Eliphalet Whittlesey was born in New Britain, Hartford county, Connecticut, May 14,1821. His father, David Whittlesey, was a farmer, school teacher, representative in the state legislature, school superintendent, a man of public spirit and of stern integrity. His mother, Rebecca (Smalley) Whittlesey, was the daughter of Reverend John Smalley, one of the ablest divines in New England. His grandfather, Eliphalet Whittlesey, born July 2,1748, a soldier in the American Revolution, was the son of Eliphalet Whittlesey, born May 10,1714, a captain in the Colonial army in the French and Indian wars, and grandson of John Whittlesey, a member of the general assembly and a brave soldier in the early Indian wars.
Eliphalet, of the fourth generation from John the immigrant, was brought up on his father's farm, the manual labor incident to which made him a strong healthy boy and a vigorous man. As a youth he was fond of mathematics and ambitious to acquire a college education. To this end, he partially supported himself by work on the farm and by teaching music in which he was proficient. He was prepared for college at the academy in New Britain and was graduated at Yale A.B., 1842, receiving his master's degree in 1847. He was a teacher in Greensboro and Mobile, Alabama, 1842-46; a student in divinity at Yale 1847-50, and at Andover, 1850-51. He was pastor of Central Congregational church, Bath, Maine, 1851-61; professor of rhetoric and oratory Bowdoin college, 1861-64; assistant adjutant general and judge advocate on staff of General Oliver O. Howard and assistant commissioner and adjutant, Bureau of Freedmen; professor of rhetoric and English literature, Howard university, Washington, District of Columbia, 1867-74, assistant secretary of the board of Indian Commissioners of the United States from January 1, 1875, to 1881, and secretary of the board, 1881-99. He is a corporate member of the American Board of Commissioners for Foreign Missions; a member of the National Geographic Society; a companion of the Military Order of the Loyal Legion of the United States; a comrade of the Grand Army of the Republic and a member of the National Forestry Association. His advice to young men is to adopt the motto on the Whittlesey coat of arms, Animo et Fide; and the influences that proved of the greatest help in his lifetime were those of home and contact with public men in Washington, "especially with Senator Dawes."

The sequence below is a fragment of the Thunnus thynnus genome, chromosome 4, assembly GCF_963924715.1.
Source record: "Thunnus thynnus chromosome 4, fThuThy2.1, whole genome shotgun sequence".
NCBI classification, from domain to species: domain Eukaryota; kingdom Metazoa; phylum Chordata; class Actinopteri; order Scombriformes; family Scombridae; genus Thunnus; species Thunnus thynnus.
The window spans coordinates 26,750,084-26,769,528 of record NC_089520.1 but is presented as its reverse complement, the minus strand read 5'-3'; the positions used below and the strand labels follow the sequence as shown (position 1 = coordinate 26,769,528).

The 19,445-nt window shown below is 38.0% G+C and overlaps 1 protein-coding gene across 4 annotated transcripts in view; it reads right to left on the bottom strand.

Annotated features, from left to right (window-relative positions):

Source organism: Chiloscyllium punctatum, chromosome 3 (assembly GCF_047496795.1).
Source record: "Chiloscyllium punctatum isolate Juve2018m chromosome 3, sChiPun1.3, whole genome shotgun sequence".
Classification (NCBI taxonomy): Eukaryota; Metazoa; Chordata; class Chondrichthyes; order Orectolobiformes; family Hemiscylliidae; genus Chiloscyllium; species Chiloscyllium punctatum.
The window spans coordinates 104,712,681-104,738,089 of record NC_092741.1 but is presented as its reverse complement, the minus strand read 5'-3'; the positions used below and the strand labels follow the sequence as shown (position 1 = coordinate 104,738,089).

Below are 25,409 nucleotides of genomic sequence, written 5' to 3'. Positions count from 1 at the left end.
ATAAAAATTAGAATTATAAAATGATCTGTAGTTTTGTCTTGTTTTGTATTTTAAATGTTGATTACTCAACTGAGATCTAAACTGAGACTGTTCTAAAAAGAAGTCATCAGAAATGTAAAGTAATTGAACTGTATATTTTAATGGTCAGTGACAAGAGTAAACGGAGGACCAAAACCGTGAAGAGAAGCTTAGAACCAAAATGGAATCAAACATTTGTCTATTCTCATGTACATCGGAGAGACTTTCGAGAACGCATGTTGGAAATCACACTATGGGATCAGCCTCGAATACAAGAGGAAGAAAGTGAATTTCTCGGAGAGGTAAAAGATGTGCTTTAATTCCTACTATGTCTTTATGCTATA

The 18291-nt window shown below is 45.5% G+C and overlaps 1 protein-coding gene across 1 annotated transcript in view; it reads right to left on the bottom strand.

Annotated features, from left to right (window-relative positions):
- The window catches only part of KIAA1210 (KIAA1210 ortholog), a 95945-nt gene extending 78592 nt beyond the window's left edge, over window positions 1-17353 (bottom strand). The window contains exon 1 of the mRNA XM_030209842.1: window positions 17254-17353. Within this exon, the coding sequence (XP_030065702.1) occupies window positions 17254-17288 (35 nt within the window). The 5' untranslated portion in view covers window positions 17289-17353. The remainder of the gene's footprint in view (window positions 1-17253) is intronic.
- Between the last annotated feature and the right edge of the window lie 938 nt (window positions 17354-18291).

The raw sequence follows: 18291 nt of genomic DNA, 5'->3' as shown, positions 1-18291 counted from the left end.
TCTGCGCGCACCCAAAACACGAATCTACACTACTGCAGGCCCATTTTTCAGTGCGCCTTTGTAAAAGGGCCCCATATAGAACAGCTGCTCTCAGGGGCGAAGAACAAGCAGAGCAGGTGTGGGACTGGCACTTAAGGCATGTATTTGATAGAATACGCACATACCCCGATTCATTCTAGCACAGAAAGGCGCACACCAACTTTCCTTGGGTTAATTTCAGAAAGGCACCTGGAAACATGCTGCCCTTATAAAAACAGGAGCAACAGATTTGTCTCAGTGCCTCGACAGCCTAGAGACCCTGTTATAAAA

He was married October 31, 1854, to Augusta, daughter of George F. and Hannah Patten of Bath, Maine; and of their five children three are living in 1906, and with their children were present at the "Golden Wedding" anniversary of General and Mrs. Whittlesey, October 31,1904.
General Whittlesey received the honorary degree of D.D. from Howard university in 1882; and that of LL.D. from Yale university in 1902. His long and useful life has included four years as a teacher in the South, ten years as a preacher of the Gospel, ten years as a college professor, five years in the United States army, and over twenty-six years in the civil service of the United States as an advocate and defender of the rights of the Indian to a home, to education, to protection from his greatest enemies (intoxicating liquor and the post trader) and to instruction and pastoral care from christian missionaries.
The action of the Board of Indian Commissioners in accepting in 1899 his resignation as secretary expresses their sense of the value of his services to the Indians.